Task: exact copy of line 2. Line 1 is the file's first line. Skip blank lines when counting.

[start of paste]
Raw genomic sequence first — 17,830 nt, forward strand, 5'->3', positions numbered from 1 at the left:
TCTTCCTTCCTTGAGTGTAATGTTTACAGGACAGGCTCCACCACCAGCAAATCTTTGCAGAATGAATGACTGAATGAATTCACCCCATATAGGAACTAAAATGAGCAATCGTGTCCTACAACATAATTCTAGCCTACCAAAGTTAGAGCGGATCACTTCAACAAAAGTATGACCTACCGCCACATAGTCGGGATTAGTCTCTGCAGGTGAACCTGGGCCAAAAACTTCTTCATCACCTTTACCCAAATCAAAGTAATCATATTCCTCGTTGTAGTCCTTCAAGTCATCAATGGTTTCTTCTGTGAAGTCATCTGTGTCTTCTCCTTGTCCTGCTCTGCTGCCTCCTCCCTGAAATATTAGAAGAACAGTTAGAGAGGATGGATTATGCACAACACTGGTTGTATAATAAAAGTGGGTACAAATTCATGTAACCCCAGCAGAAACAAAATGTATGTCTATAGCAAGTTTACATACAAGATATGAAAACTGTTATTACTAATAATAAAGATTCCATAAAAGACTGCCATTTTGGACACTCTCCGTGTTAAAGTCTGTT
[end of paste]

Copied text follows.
TCTTCCTTCCTTGAGTGTAATGTTTACAGGACAGGCTCCACCACCAGCAAATCTTTGCAGAATGAATGACTGAATGAATTCACCCCATATAGGAACTAAAATGAGCAATCGTGTCCTACAACATAATTCTAGCCTACCAAAGTTAGAGCGGATCACTTCAACAAAAGTATGACCTACCGCCACATAGTCGGGATTAGTCTCTGCAGGTGAACCTGGGCCAAAAACTTCTTCATCACCTTTACCCAAATCAAAGTAATCATATTCCTCGTTGTAGTCCTTCAAGTCATCAATGGTTTCTTCTGTGAAGTCATCTGTGTCTTCTCCTTGTCCTGCTCTGCTGCCTCCTCCCTGAAATATTAGAAGAACAGTTAGAGAGGATGGATTATGCACAACACTGGTTGTATAATAAAAGTGGGTACAAATTCATGTAACCCCAGCAGAAACAAAATGTATGTCTATAGCAAGTTTACATACAAGATATGAAAACTGTTATTACTAATAATAAAGATTCCATAAAAGACTGCCATTTTGGACACTCTCCGTGTTAAAGTCTGTT